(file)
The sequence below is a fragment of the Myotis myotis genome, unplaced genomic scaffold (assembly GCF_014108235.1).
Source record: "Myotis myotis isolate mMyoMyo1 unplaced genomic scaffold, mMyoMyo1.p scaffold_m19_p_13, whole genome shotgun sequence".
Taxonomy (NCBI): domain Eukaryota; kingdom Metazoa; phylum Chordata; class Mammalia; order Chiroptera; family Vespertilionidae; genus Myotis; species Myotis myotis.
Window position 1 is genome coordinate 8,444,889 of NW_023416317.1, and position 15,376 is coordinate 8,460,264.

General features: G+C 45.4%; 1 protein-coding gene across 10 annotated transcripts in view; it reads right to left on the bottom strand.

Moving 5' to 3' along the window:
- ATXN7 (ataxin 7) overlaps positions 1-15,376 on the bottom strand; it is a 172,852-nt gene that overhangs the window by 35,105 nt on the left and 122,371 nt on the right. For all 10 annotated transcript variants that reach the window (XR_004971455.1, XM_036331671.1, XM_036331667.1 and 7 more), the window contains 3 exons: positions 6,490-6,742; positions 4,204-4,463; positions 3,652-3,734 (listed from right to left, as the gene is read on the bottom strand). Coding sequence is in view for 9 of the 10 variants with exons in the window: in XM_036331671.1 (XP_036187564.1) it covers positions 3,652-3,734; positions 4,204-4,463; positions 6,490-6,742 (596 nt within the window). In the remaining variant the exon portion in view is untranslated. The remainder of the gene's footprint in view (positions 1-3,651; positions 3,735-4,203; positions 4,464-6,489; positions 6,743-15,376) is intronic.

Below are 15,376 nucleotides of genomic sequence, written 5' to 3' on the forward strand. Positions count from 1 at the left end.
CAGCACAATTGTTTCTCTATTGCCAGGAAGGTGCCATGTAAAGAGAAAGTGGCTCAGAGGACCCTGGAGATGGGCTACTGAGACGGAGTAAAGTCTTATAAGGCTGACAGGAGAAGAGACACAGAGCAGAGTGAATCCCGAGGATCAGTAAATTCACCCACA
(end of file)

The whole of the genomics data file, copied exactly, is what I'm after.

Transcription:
The sequence below is a fragment of the Myotis myotis genome, unplaced genomic scaffold (assembly GCF_014108235.1).
Source record: "Myotis myotis isolate mMyoMyo1 unplaced genomic scaffold, mMyoMyo1.p scaffold_m19_p_13, whole genome shotgun sequence".
Taxonomy (NCBI): domain Eukaryota; kingdom Metazoa; phylum Chordata; class Mammalia; order Chiroptera; family Vespertilionidae; genus Myotis; species Myotis myotis.
Window position 1 is genome coordinate 8,444,889 of NW_023416317.1, and position 15,376 is coordinate 8,460,264.

General features: G+C 45.4%; 1 protein-coding gene across 10 annotated transcripts in view; it reads right to left on the bottom strand.

Moving 5' to 3' along the window:
- ATXN7 (ataxin 7) overlaps positions 1-15,376 on the bottom strand; it is a 172,852-nt gene that overhangs the window by 35,105 nt on the left and 122,371 nt on the right. For all 10 annotated transcript variants that reach the window (XR_004971455.1, XM_036331671.1, XM_036331667.1 and 7 more), the window contains 3 exons: positions 6,490-6,742; positions 4,204-4,463; positions 3,652-3,734 (listed from right to left, as the gene is read on the bottom strand). Coding sequence is in view for 9 of the 10 variants with exons in the window: in XM_036331671.1 (XP_036187564.1) it covers positions 3,652-3,734; positions 4,204-4,463; positions 6,490-6,742 (596 nt within the window). In the remaining variant the exon portion in view is untranslated. The remainder of the gene's footprint in view (positions 1-3,651; positions 3,735-4,203; positions 4,464-6,489; positions 6,743-15,376) is intronic.

Below are 15,376 nucleotides of genomic sequence, written 5' to 3' on the forward strand. Positions count from 1 at the left end.
CAGCACAATTGTTTCTCTATTGCCAGGAAGGTGCCATGTAAAGAGAAAGTGGCTCAGAGGACCCTGGAGATGGGCTACTGAGACGGAGTAAAGTCTTATAAGGCTGACAGGAGAAGAGACACAGAGCAGAGTGAATCCCGAGGATCAGTAAATTCACCCACA